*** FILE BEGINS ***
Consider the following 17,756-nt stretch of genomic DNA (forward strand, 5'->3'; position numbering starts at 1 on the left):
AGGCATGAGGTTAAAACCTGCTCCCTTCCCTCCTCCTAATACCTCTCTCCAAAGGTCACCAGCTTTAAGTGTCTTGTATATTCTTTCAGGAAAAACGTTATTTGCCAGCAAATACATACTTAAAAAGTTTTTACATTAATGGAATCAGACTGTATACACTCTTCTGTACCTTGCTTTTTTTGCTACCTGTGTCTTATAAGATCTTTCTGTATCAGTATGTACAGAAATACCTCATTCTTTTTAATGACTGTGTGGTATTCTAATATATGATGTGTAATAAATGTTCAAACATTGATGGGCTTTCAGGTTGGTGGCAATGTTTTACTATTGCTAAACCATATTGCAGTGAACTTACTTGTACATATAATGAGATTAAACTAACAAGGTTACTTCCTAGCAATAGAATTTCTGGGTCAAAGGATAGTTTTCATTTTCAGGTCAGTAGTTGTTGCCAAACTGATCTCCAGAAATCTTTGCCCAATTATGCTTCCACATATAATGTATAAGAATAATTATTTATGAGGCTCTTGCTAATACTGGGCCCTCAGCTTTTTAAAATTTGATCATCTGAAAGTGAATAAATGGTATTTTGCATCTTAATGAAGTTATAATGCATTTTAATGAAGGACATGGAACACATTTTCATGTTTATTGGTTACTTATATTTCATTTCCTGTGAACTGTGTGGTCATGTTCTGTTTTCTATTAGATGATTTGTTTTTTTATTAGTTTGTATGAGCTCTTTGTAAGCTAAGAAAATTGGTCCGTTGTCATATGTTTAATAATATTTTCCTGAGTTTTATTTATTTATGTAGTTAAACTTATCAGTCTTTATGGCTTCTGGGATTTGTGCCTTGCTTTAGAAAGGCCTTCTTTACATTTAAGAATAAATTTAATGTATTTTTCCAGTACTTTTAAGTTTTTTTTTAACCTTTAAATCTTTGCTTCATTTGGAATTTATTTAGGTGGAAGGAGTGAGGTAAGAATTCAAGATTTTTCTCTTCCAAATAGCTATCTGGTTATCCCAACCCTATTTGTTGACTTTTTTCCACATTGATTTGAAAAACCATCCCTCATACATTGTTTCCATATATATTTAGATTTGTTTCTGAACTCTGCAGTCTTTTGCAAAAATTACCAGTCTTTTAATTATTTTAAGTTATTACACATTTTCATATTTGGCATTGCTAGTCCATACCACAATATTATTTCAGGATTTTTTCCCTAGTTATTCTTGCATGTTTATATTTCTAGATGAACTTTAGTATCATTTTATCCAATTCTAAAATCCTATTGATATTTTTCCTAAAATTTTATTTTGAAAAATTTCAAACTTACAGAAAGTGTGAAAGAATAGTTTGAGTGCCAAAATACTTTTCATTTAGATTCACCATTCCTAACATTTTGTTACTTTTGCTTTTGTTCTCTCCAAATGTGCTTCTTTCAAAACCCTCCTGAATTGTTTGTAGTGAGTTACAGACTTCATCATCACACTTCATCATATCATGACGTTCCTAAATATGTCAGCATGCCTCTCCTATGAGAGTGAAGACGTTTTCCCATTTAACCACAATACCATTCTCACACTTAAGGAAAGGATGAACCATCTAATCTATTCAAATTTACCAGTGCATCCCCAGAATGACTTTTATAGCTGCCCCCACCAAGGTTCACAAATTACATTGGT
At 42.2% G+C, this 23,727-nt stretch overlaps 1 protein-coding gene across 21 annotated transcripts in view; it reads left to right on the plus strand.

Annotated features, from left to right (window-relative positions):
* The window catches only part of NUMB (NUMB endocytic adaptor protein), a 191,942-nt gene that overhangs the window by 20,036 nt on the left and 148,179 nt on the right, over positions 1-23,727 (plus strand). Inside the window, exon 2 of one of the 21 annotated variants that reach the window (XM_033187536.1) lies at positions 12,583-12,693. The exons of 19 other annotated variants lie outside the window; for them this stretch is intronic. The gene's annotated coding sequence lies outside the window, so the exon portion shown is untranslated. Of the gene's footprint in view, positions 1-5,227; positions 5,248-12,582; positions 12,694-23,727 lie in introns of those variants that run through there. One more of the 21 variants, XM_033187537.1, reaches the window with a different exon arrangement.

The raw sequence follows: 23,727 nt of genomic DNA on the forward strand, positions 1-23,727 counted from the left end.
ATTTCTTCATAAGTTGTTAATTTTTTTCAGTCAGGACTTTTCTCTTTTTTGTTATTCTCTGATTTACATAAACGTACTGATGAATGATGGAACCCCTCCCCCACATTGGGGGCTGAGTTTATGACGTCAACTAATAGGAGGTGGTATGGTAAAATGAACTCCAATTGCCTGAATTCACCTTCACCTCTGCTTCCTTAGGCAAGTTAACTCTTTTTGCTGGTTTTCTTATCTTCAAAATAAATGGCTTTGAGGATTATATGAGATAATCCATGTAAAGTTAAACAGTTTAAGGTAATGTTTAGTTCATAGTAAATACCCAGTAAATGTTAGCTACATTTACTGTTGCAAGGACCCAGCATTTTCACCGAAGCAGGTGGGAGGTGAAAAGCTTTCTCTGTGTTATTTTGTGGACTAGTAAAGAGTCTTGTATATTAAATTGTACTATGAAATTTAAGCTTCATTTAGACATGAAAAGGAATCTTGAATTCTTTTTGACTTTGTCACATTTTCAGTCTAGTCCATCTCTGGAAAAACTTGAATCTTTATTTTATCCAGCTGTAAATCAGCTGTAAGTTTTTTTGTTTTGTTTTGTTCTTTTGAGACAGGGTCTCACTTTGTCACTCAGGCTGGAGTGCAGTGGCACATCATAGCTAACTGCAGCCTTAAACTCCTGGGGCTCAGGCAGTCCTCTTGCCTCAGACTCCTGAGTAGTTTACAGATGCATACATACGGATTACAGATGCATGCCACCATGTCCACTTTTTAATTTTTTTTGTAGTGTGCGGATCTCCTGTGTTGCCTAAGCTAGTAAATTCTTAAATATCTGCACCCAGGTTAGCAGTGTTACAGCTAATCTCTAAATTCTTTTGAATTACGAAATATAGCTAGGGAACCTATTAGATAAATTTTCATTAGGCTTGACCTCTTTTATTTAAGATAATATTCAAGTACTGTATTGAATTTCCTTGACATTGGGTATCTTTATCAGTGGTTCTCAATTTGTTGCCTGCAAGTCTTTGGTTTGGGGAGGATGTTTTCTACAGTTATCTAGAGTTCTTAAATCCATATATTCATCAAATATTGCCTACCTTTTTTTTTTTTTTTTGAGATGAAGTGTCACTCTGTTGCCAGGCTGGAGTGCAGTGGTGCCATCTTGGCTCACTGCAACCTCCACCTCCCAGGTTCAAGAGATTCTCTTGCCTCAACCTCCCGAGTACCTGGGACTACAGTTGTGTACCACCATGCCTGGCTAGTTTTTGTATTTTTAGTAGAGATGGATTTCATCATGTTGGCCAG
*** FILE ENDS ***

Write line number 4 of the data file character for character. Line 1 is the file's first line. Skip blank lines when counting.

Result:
Annotated features, from left to right (window-relative positions):